“... the worst thing of all is religious proselytism, which paralyses: 'I am talking with you in order to persuade you,' No. Each person dialogues, starting with his and her own identity. The church grows by attraction, not proselytising.”
It is Pope Francis who said it in a recent interview he gave to an Argentine weekly. The Catholic Church was the foremost champion of religious conversions for centuries. The Church now has a visionary leader in the person of the Pope.
What reminded me of the interview is a report that appeared on the front page of today’s Hindu with the headline, BJP, Parivar outfits to intensify campaign against ‘love jihad’. The last paragraph of the report reads:
“On December 23, the martyrdom day of Swami Shraddhanand (the leader of the 19th century Shuddhi (re-conversion) movement) we will convert Muslims to Hinduism in at least 50 locations in west UP” he [Rajeshwar Singh, coordinator of Religious Awakening, an affiliate of the RSS] said. “On December 25, the day when Christians convert people to their religion, this year, we will do the reverse – by converting them back to Hinduism. In two-three years, the rural hinterland will be free of Christians.” Asked how he planned to convince people to become Hindus, he said, “It will be a test of who is stronger, Hindus or them. You just wait and watch.”
The irony is striking. The supreme leader of the religion which was the champion of religious conversions in the bygone era is saying that religious conversion is “the worst thing” and in the India of the electronic era a leader of a religion which was against religious conversions of any form (including intra-religion conversions: from one caste to another) is threatening us with forced conversions.
“My instincts tell me that Modi will only work for the corporate sector and use one particular religious community for furthering his ends. Modi will engender a civil war in the country if he becomes its Prime Minister, my instincts predict.” I wrote this in a blog on Feb 16, much before Mr Modi was ensconced on the throne in Indraprastha. My instincts are perturbed again now. People like Rajeshwar Singh and organisations like Religious Awakening don’t enter the front page of national dailies without powerful political backing. I hope time will prove my instincts wrong. Let there be peace and harmony in the country. “Let noble thoughts come to us from every side,” as Rig Veda says (1:89-i).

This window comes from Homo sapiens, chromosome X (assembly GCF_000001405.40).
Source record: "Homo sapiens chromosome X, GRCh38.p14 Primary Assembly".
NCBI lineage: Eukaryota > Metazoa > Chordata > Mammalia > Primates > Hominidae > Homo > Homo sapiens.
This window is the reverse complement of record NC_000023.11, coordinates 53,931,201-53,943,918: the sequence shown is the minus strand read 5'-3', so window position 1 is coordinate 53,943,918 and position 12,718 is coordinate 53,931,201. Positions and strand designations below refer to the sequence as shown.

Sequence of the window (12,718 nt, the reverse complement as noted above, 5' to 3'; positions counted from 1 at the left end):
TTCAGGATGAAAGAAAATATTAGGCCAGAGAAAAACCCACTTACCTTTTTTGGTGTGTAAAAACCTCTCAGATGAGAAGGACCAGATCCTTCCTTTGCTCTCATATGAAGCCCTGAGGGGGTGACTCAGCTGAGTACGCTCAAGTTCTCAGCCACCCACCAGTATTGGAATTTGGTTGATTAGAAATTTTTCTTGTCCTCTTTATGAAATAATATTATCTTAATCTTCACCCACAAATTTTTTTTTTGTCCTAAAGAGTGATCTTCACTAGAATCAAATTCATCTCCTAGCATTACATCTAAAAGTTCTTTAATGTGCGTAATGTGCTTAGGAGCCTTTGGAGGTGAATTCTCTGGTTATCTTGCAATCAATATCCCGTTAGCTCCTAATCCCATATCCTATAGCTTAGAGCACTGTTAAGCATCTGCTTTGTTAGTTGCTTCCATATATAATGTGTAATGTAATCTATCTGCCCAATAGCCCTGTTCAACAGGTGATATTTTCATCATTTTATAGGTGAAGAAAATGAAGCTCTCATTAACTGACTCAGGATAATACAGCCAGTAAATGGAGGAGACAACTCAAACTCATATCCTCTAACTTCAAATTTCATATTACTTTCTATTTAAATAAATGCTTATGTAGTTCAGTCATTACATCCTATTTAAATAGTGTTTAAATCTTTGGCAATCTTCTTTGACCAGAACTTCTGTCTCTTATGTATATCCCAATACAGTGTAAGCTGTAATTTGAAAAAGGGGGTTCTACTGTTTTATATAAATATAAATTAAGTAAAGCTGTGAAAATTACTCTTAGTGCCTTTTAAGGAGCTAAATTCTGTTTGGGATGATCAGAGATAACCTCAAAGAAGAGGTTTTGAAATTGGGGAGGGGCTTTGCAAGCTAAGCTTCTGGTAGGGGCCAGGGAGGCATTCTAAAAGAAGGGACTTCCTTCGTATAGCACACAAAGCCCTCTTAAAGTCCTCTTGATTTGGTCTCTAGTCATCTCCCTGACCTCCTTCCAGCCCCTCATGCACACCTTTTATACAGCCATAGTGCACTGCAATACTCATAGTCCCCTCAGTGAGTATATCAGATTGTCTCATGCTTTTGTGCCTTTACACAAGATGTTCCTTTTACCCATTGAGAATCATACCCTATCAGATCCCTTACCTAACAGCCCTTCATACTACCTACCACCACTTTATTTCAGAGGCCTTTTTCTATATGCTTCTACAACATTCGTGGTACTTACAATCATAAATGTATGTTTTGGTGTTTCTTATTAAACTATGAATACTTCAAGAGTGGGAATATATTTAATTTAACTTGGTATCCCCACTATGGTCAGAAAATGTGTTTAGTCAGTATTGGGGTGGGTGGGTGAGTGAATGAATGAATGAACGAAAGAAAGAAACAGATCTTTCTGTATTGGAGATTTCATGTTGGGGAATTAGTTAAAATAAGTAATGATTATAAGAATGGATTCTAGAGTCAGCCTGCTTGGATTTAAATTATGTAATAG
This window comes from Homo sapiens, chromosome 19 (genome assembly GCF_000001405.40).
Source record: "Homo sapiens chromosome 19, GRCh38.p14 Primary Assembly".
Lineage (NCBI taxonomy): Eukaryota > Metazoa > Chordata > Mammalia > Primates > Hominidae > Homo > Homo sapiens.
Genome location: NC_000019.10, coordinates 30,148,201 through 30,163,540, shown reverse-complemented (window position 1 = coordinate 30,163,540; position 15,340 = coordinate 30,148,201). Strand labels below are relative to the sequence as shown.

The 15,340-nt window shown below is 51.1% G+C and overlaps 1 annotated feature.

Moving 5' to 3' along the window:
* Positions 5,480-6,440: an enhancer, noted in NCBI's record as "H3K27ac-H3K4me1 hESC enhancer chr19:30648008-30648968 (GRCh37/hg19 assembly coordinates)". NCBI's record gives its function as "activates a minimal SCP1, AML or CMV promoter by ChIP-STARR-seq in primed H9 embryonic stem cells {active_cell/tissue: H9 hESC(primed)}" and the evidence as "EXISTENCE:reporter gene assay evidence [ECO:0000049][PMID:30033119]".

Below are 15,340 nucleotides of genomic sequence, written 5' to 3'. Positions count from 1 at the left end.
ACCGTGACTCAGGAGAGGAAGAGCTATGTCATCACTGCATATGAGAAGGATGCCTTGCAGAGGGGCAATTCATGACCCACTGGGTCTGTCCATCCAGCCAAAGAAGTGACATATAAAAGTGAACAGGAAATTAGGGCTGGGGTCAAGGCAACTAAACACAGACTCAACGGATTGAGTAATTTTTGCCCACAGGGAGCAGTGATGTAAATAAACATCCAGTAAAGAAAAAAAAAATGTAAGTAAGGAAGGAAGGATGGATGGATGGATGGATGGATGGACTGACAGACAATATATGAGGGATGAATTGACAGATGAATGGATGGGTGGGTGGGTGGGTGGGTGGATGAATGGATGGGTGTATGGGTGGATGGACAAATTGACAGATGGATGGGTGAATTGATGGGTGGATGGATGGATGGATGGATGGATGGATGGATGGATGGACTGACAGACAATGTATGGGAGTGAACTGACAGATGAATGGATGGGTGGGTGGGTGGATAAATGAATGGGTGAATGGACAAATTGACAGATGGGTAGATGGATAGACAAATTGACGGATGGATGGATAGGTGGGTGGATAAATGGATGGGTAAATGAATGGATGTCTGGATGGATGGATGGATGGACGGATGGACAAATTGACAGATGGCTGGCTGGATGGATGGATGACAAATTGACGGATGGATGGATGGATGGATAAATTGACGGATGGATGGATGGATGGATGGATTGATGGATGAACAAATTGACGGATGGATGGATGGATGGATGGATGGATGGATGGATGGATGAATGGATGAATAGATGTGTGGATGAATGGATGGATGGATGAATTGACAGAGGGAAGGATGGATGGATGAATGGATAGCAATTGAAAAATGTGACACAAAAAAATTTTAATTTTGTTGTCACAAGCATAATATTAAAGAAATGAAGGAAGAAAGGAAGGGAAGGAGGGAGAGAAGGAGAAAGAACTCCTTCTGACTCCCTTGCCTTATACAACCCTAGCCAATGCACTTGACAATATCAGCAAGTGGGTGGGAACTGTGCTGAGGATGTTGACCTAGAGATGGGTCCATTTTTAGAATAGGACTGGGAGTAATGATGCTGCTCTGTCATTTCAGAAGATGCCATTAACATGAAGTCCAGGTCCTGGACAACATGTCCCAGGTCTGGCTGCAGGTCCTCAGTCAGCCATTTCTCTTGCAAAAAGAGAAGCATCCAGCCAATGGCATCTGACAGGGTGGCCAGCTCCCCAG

Is it worthwhile to fall back on religion in order to achieve any objective in the contemporary world which is driven by science and technology? Why are people like Rajeshwar Singh unable to understand that the religion, particularly the kind that is propped up by him, is a regressive agency in today’s global society?
The answer is evident to anyone who has studied history in some detail. The answer is that it is not about religion at all. It is about political power. Religion has become the handmaiden of political power umpteen times in history, each with disastrous consequences to certain segments of populations.
R G Collingwood, professor of metaphysics, defined civilisation as an attitude (in contradistinction to process or progress) which tends to create a society that is “less violent, more scientific and more welcoming to outsiders” [as quoted by Felipe Fernandez-Armesto in his massive book, Civilizations].
When science and its technology have pervaded every aspect of our lives, when countries have opened up their borders to people from anywhere, when the whole world is aspiring to move towards a global human society, why are some people in India thinking of driving a wedge between communities?
Is a religious identity important to India anymore? If it indeed is important, then the best advice is what I quoted at the beginning of this blog. Not conversion but attraction. Attract people to your religion by your good deeds. Let your light so shine that people are drawn towards it naturally. Force is an outdated concept among people who possess the attitude called civilisation.